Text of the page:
Shards of hope

by +CrystalThieringer    @cdthieringer


She’d been up late the night before. I’d smiled in the wee hours when I realized she hadn’t yet been to sleep, but no matter. We have no morning plans. Sleep till noon if she wants, what do I care?IMG_0043

And noon it is, almost. I tease her.

“It wasn’t like that,” she says. “His dad died last night. He shot himself.”

As though someone drops water on our scene, her face changes to my nephew’s for a moment, and I have to focus on her words. This is not about him. It’s about her friend. Focus on her, focusfocusfocus. The water clears away. “How horrible for him,” I say, minimizing drama, maximizing space. “What happened?” She sits and shares as he did.

DSC00728Hours pass. She walks into the room, stands by my chair, and holds out her phone.

“He wants to talk to you.” She unclips the headset from her lifeline, and hands me the real-time, anguished face of her friend.

“It’s all my fault,” he says, pouring out the many reasons that make him an imperfect son. “I didn’t even tell him I loved him.” His face twists as he realizes his dad will never hear those words now.

In the tripod of my elbows on my knees, I fight to hold the phone steady. “That moment when your dad’s brain lied to him? It had nothing to do with you,” I tell him. “I’m pretty sure he loved you back. This choice he made wasn’t about that.”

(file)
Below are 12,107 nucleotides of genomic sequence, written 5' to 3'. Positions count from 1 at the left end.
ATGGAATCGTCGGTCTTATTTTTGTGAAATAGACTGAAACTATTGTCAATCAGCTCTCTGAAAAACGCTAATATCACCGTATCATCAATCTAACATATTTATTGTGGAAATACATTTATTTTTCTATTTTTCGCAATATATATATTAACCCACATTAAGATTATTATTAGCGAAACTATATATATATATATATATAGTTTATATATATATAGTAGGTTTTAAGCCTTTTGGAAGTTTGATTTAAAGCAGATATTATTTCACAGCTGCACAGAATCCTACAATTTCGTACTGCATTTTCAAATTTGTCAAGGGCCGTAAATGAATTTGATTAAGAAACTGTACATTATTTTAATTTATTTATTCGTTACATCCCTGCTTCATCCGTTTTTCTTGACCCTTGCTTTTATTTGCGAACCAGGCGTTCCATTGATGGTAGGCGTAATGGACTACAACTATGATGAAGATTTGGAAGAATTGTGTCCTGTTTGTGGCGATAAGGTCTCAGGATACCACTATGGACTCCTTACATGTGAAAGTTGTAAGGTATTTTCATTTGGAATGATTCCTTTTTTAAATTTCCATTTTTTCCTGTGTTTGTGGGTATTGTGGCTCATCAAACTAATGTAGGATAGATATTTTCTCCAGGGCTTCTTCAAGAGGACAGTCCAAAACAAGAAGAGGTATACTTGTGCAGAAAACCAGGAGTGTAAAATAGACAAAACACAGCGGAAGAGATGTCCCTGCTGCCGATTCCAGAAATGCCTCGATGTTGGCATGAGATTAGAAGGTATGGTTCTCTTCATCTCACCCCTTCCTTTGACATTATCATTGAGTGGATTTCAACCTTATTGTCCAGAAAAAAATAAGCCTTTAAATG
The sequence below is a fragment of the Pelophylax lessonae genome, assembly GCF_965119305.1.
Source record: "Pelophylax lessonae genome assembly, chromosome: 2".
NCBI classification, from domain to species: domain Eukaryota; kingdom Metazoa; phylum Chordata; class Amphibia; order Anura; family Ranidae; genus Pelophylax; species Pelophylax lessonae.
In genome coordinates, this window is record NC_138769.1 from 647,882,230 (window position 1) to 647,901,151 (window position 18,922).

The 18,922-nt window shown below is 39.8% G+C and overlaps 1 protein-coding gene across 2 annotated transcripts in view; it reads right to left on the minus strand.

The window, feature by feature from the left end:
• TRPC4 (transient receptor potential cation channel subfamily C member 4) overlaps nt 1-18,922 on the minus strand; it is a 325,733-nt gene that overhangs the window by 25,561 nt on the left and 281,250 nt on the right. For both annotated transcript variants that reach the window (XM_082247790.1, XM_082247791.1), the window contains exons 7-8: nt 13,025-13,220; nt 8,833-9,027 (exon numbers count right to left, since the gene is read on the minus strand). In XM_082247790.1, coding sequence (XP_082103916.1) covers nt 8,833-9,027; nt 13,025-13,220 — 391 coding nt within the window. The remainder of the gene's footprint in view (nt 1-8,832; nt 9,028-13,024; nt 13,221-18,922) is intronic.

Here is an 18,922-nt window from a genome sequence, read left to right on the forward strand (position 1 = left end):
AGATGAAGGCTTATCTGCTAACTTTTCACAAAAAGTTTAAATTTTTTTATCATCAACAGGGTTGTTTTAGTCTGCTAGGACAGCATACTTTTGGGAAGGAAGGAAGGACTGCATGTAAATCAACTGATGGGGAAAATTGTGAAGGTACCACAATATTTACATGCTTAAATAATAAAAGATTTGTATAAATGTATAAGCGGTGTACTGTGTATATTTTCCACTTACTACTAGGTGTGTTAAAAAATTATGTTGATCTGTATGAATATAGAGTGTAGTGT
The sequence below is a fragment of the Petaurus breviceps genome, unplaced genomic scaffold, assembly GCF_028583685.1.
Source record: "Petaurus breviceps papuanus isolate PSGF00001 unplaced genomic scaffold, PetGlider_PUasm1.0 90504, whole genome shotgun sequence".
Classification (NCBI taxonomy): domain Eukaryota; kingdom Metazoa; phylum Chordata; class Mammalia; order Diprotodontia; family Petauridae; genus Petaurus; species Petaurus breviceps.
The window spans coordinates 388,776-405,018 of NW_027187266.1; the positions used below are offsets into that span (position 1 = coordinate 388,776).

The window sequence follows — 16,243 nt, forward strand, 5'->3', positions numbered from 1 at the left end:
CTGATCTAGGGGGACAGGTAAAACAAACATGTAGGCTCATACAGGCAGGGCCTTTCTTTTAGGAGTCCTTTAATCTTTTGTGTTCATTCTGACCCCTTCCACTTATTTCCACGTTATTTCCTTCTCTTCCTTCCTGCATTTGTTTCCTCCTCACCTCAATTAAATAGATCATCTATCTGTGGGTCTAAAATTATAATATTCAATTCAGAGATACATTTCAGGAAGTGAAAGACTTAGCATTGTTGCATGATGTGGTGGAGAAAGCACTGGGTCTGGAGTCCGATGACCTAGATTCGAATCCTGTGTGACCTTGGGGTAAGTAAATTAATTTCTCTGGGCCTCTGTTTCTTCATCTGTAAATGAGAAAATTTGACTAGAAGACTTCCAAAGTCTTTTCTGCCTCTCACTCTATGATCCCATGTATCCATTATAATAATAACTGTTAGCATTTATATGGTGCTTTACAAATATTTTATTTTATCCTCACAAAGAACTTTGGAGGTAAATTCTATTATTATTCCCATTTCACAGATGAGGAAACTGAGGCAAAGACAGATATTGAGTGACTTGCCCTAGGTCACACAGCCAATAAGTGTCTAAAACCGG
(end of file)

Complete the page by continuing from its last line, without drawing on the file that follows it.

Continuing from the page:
Did his dad know he would leave this trail of destruction behind? If he could have foreseen the transference of his pain to dozens of left-behinds, would it have been different? If he’d realized that each and every phony gunshot heard on movie and television, every backfiring engine, every loud noise would remind them of the moment that newly defined their before and after, would he have made a different choice?

Maybe. And maybe not. His dad was trying to find a way through his own pain, blinded to everything beyond that. It’s the thing we don’t talk about, because of how we’ve labeled this thing we don’t understand–in part, because sometimes it’s just too hard to try. And I wonder if it will ever change?

But then I realize what she’s done. She is being the safe place where her friend can talk. I am being hers. She is seeking help when it’s too hard for her. This is what has to happen, and they are going to make it that way. There’s is the generation that can make it better.

“I made so many mistakes,” he says again.Lake Geneva boats

“Yeah, I get that. It’s what life is, but now you have to make a decision. What’s happened with your dad has already changed you, but you can decide how. You can let this make you a bitter man, or a better man.”

“But I made so many mistakes.”

We all do–but talking about it isn’t one of them.

 

15 thoughts on “Shards of hope

  1. Tears. Sad ones and hopeful ones, both. Thank you for making a safe place in this chaotic online world to read and talk and work through this with one another.

    1. It will never be easy. But maybe it can be easier, one day. Tears on this end too, my friend!